How can I overload a Constructor with arguments that have the same datatype?

I want to create one implementation of a constructor if an employee number is passed as an argument and a different implementation if a user Id is passed as an argument, but both arguments are of type "long".  I could create two one element structures (one for EmployeeNo with a Public variable "EmployeeNo", and one for UserId with a Public variable "UserId") and call the constructor with code similar to the following ...

Dim EmployeeNo As EmployeeNo

EmployeeNo.EmployeeNo = 240

Dim Class1 As New Class1(EmployeeNo)

Does anyone have another idea?  I would like this better if it was possible to make "Employee" the default variable so the programmer would only have to type "EmployeeNo = 240", and if I had a default property expose the "EmployeeNo" variable it would have to have an index.
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Declan_BasileITAsked:
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ste5anSenior DeveloperCommented:
Well, without further information, this is normally not a good idea. Cause you create an extra layer of complexety to overcome a necessary restriction.

The normal approach would be to create a common - maybe abstract - base class and create two derived versions. One which takes the employee and the other which takes the user as argument.
Mike TomlinsonHigh School Computer Science, Computer Applications, and Mathematics TeachersCommented:
Well...you could modify the Singleton pattern and have two accessors, "FromEmpoyeeNumber" and "FromUserID", instead of the standard single "Instance" method.

Then it would be perfectly clear which one was being used:
Public Class Form1

    Private Sub Button1_Click(sender As Object, e As EventArgs) Handles Button1.Click
        Dim c1 As Class1 = Class1.FromEmployeeNumber(240)
        Dim c2 As Class1 = Class1.FromUserID(123)
    End Sub

End Class

Public Class Class1

    Public EmployeeNumber As Long
    Public UserID As Long

    Private Sub New()
        ' default constructor is PRIVATE so it cannot be created directly!
        ' This is not possible now:
        ' Dim c1 As New Class1() ' <-- impossible from OUTSIDE of Class1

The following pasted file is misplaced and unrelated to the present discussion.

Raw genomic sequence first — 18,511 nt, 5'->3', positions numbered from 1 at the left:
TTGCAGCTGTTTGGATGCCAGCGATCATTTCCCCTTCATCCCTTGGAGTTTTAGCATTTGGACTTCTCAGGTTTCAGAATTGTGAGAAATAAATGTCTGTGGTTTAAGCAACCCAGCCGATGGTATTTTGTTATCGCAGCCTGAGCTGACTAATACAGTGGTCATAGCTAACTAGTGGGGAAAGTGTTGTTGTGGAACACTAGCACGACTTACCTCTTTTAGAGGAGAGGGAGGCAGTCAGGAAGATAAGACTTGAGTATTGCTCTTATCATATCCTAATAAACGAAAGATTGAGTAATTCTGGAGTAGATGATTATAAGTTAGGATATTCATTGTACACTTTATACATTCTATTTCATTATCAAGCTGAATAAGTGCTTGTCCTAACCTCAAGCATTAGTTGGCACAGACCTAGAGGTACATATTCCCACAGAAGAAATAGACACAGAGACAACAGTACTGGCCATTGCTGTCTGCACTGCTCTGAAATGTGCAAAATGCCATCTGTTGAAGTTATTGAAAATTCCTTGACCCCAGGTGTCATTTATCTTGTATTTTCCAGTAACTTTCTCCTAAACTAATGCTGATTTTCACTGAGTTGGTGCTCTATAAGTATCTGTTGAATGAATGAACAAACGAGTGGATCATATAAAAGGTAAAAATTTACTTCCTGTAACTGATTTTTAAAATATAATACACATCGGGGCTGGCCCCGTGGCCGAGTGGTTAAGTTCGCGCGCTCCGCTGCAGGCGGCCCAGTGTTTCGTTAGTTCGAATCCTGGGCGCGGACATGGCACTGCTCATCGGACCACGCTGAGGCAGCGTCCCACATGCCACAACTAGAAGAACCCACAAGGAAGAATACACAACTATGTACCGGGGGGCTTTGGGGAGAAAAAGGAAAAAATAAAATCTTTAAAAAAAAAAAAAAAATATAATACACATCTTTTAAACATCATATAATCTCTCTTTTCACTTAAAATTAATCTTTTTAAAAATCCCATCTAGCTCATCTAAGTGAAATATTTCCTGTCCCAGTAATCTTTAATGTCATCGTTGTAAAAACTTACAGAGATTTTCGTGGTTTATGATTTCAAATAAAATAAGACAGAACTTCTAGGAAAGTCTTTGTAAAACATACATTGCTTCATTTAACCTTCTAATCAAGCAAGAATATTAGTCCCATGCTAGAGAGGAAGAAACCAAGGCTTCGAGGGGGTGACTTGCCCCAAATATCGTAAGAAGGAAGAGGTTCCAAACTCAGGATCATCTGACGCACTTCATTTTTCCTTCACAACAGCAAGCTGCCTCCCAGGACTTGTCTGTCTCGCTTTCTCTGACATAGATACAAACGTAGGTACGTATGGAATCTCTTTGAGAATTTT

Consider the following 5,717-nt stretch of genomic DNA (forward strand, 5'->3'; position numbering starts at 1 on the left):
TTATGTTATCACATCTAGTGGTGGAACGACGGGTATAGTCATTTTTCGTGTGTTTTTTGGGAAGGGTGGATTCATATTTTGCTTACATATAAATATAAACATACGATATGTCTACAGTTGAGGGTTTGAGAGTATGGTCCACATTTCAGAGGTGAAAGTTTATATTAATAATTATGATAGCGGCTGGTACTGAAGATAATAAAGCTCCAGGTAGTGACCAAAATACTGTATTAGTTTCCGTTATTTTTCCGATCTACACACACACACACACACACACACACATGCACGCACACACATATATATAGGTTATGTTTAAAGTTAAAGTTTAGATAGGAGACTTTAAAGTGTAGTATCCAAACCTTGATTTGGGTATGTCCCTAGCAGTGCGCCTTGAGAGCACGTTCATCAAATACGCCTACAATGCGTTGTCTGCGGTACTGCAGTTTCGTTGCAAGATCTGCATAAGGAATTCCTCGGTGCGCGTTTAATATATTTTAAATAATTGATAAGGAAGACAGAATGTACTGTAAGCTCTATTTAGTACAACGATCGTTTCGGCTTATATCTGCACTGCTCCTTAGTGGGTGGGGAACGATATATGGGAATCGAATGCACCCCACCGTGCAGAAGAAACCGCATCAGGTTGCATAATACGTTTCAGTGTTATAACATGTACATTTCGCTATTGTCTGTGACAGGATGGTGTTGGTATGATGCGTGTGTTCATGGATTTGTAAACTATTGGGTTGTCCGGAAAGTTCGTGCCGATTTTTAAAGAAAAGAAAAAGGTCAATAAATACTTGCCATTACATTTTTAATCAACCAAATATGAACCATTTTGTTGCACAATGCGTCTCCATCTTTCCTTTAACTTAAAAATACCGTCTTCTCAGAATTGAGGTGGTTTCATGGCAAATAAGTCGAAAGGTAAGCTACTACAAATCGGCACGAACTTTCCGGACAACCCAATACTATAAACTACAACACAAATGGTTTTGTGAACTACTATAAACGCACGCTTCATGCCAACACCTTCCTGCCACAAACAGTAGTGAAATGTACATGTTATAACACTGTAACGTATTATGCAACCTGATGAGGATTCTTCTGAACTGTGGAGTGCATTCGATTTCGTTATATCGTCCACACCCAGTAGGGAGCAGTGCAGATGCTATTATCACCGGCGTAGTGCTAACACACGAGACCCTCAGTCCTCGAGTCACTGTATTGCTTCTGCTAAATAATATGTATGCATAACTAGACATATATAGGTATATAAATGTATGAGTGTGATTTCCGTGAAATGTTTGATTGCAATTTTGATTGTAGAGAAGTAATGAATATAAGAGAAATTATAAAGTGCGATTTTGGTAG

End Sub

    Public Shared Function FromEmployeeNumber(ByVal empNum As Long) As Class1
        Dim c1 As New Class1 ' <-- this is allowed because we are already inside Class1
        c1.EmployeeNumber = empNum
        ' ... some code here specific to empNum? ...
        Return c1
    End Function

    Public Shared Function FromUserID(ByVal userID As Long) As Class1
        Dim c1 As New Class1 ' <-- this is allowed because we are already inside Class1
        c1.UserID = userID
        ' ... some other code here specific to userID? ...
        Return c1
    End Function

End Class

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frankhelkCommented:
Just a simple approach ... just add another parameter (Enum) that directs the constructor how to treat the argument:

Enum EmpRefType
    EmpId
    EmpNo
End Enum

Private Sub New( eType as EmpRefType, eNumberOrId as long)
       if  eType = EmpId then  
           ' treat 2nd parameter as ID
       else
           'treat 2nd parameter as Employee No
       End If
End Sub

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That solves the ambivalence and - as a little treat - makes the calling code "speaking". The use of the constructor would read

Dim xyz, abc as theClass
xyz = new theClass(EmpId, 12345)
abc = new theClass(EmpNo, 34567)

Open in new window


Couldn't be more self-documenting, could it ?

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sarabandeCommented:
you might add a string argument (name) or date argument (start of employment) for employees.

but surely the approach ste5an has suggested to have two classes employee and user derived from same  baseclass is the way you should go.

Sara
ste5anSenior DeveloperCommented:
@Mike, without further information, I don't think this works. Cause the only reason do to this in the ctor is to get an immutable EmployeeID or UserID. This can only be set in the constructor.

When an immutable property is not needed and it's all about readable instantiation, then we don't need a singleton. Just using Shared helpers would be sufficient.

This would be acceptable, cause they implement the factory method pattern. Thus it is also a clean solution.

Another solution could be the repository pattern..
Declan_BasileITAuthor Commented:
Great comments everyone.  I ended up using an enumerated list (thank you Frank).  I thought of the idea of using a parameter to tell the constructor the significance of the other parameter, but didn't think of using an enumerated list.  It works great because intellisense enumerates the options for the first parameter as you are writing the call to the procedure.  All the other comments helped me understand other options and understand VB.net/OOP much better too.  I didn't think of the possibility of making a constructor private (thanks Mike) and also, as ste5an further added, that the employeeno and userid wouldn't be immutable (thanks ste5an), which in my case wouldn't have mattered, but I didn't think of that.  Thanks so much everyone!
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